Mark Twain, “Roughing It” (1872): Part One

Mark Twain wrote Roughing It in 1872, just as he was giving up journalism. It is a heavily autobiographical look at the silver frontier in Nevada in the 1860s and covers Twain’s life between the end of his abortive adventures in the Civil War as part of a local Missouri militia and his travels to Europe, which became The Innocents Abroad. Using his own words it was “not a pretentious history or a philosophical dissertation. It is a record of several years of variegated vagabondizing.” (527) So much the better.  The work is almost flawless as it is.

cover

The first half of Roughing It is set wholly in 1861 (as far as I can tell). It describes his accompanying his brother, who received an official post in Nevada, on his journey West. It then takes on Twain’s experiences as a prospector and, as he describes his, his brief few days as a millionaire due to silver claims.

I have to say I enjoyed almost every page of Roughing It. It is presented as a series of eighty short chapters, so it can be picked up and read at just about any point and does not command a systematic study. While the line between myth and reality is sometimes blurred, this is part of the culture of the West that Twain encountered. Early on we learn about the story of the vigilante vagabond Slade. Of course, Twain only heard about him from the stories that he picked up during his travels West. His real life encounter with Slade was pleasant and did not seem to match the stories. According to the mythology, Slade was murderer, an outlaw, a skilled lawman when called upon, and vicious to his enemies. When Twain met Slade he noticed that “it was hardly possible to realize that this pleasant person was the pitiless scourge of the outlaws, the raw-head-and-bloody-bones the nursing mothers of the mountains terrified their children with. And to this day I can remember nothing remarkable about Slade.” (588) I, for one, cannot speak of any quasi-mythical figures from my childhood, although we had some notorious individuals. Nothing, certainly, reaching the status of Slade. Perhaps the best example is the fictional figure from The Wire, Omar Little, who over the course of the series reached almost mythical levels in West Baltimore before being ignobly shot in a store. Slade had a similarly pathetic death, which Twain dwells on. He seemed to lose some of his desperado reputation by his “cowardly” way he faced his death with tears and prayers. (I wonder if David Simon had Slade in mind when he wrote Omar.) There is an undergraduate paper in the comparison if anyone wants to pursue it.  My attraction is in this vernacular myth making and how the formalization of literature and even folklore into canons undermined this. I suspect most children growing up knowing much more about the heroes of Greek mythology or Grimm’s fairy tales than their own local heroes and villains. Real or not, we need more Slades.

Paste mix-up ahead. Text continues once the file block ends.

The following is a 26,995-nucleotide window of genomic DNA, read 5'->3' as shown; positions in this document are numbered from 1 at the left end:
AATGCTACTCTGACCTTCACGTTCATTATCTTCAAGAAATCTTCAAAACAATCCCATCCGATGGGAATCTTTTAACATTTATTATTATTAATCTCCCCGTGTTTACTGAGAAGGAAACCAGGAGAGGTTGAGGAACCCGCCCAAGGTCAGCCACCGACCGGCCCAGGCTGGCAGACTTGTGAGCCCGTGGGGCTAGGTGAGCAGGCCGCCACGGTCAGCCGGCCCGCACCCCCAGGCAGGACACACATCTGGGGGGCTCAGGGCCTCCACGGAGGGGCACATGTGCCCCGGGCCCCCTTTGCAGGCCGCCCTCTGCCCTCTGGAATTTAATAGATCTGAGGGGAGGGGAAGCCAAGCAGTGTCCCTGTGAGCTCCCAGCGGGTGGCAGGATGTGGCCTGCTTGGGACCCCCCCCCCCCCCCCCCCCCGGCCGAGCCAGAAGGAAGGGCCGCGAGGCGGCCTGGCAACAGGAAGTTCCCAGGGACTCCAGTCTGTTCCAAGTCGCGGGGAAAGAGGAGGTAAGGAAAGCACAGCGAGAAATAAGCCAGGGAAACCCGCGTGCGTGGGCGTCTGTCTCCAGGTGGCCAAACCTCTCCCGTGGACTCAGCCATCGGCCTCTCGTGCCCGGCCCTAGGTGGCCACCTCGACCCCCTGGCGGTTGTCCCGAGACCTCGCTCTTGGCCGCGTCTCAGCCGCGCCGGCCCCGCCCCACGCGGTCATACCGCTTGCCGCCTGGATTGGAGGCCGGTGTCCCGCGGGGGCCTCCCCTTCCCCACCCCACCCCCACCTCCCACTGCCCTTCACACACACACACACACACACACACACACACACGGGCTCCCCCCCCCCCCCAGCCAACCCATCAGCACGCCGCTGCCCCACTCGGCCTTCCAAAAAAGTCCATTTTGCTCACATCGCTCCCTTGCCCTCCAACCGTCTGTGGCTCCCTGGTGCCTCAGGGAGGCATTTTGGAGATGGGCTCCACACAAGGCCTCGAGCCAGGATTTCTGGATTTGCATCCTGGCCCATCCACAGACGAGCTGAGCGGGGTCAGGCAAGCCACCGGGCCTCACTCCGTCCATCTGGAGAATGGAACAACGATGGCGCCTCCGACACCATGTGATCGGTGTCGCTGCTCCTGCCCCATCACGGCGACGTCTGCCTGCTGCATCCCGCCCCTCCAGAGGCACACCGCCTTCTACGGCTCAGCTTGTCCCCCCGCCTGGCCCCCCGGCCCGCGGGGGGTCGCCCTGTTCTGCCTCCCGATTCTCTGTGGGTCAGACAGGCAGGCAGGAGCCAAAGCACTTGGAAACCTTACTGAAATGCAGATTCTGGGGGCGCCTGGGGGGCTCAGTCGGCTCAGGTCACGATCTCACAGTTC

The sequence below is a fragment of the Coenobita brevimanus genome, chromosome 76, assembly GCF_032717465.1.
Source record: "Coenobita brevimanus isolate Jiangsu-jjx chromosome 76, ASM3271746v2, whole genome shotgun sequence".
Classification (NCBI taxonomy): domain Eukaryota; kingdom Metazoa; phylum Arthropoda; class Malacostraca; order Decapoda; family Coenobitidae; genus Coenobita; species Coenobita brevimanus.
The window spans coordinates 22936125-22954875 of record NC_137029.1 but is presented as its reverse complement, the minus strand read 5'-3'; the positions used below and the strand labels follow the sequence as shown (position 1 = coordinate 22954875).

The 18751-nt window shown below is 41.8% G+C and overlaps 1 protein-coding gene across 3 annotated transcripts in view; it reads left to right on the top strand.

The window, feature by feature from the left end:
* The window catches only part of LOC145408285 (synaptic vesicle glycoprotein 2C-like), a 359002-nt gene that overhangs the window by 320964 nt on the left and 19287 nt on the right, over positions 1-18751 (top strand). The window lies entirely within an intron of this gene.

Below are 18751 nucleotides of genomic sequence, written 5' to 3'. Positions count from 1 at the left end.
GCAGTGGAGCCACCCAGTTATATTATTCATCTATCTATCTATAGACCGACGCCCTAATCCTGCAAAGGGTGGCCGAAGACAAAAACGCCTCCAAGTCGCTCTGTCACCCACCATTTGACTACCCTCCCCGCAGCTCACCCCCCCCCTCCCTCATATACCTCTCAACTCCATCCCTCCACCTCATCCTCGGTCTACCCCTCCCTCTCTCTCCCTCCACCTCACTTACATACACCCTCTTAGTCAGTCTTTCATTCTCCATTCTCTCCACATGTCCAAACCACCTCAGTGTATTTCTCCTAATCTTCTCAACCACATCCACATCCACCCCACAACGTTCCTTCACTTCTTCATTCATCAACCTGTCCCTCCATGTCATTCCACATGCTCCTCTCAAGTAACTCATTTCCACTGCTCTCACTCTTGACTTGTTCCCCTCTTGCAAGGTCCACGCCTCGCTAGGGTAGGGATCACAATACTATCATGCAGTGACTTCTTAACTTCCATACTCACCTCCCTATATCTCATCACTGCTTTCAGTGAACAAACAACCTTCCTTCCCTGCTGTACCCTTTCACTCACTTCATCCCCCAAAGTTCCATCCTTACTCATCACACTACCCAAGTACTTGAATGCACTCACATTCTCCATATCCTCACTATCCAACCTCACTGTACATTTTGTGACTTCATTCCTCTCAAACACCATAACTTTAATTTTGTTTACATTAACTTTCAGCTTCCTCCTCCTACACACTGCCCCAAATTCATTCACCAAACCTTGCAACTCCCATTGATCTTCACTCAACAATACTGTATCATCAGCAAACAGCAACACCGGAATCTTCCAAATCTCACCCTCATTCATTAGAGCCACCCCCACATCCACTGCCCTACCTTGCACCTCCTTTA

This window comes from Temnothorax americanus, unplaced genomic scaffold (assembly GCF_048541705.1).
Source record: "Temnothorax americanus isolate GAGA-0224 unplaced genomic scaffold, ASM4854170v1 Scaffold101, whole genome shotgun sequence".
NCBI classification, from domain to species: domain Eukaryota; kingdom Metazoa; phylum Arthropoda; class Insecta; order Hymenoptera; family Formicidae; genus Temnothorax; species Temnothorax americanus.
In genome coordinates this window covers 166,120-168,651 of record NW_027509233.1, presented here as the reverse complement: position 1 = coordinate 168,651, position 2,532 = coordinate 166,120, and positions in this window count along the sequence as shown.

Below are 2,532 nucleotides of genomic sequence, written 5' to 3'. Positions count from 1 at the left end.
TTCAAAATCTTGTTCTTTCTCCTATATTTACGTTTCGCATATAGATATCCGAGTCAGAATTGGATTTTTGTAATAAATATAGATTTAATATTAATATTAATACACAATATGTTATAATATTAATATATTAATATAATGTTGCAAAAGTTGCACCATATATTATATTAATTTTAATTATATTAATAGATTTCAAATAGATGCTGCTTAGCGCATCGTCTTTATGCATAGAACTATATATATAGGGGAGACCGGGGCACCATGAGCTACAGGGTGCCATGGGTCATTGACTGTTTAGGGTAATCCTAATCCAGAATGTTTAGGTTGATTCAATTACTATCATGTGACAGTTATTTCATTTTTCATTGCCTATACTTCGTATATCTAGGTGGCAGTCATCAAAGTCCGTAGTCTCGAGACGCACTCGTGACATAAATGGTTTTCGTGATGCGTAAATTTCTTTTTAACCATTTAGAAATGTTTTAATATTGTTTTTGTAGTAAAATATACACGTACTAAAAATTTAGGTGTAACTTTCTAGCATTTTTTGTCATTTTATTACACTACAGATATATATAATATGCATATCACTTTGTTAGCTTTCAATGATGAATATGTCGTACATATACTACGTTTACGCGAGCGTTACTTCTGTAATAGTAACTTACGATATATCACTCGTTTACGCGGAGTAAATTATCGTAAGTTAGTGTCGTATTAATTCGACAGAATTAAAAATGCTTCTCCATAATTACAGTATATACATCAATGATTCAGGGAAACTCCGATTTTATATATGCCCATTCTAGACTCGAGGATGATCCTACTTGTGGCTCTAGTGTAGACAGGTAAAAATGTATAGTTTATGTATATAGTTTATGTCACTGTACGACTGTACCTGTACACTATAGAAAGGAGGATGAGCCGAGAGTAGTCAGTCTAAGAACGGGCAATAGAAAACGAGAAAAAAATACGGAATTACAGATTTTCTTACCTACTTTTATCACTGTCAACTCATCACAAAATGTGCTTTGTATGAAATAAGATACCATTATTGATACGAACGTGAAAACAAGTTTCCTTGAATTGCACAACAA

Drawing of Slade

Drawing of Slade

It took Twain around three weeks to travel to Nevada by stage coach. It was an uncomfortable trip but he learned a lot from it and got 25% of a book out of those two weeks. I recently heard about a environmentalist activist who only takes trains, even on a trip from Europe to Beijing. Along the way he wrote two articles. (If anyone knows the reference, I would be thankful.) It is not true that we lose time by travelling old fashioned slow ways. We cannot lose time, although we can certainly waste time. There is much life to be experienced and learned along the way to places. Now, I do not know if or when peak oil will hit, but from what I have read by the time I am old we will be back to trains, dirigibles, and passenger ships. After reading Roughing It, I cannot say I will miss airplanes. I have some personal experience with such types of travels; maybe all poor graduate students have. I took Greyhound buses from Eugene, Oregon to Albany, New York. I took trains along the same route. I do not think I will get books out of any of these experiences, but for a variety of reason they are much more memorable than the rushed transfers at airports.

Overland Stage Coach

Overland Stage Coach

Even Twain seems to morn the passing of the stage coaches across the West. “Stage-coaching on the Overland is no more, and stage drivers are a race defunct. I wonder if they bequeathed that bald-headed anecdote to their successors, the railroad brakemen and conductors, and if these latter still persecute the helpless passenger with it until he concludes, as did many a tourist of other days, that the real grandeurs of the Pacific coast are not Yo Semite and the Big Trees, but Hank Monk and his adventure with Horace Greely.” (639-640)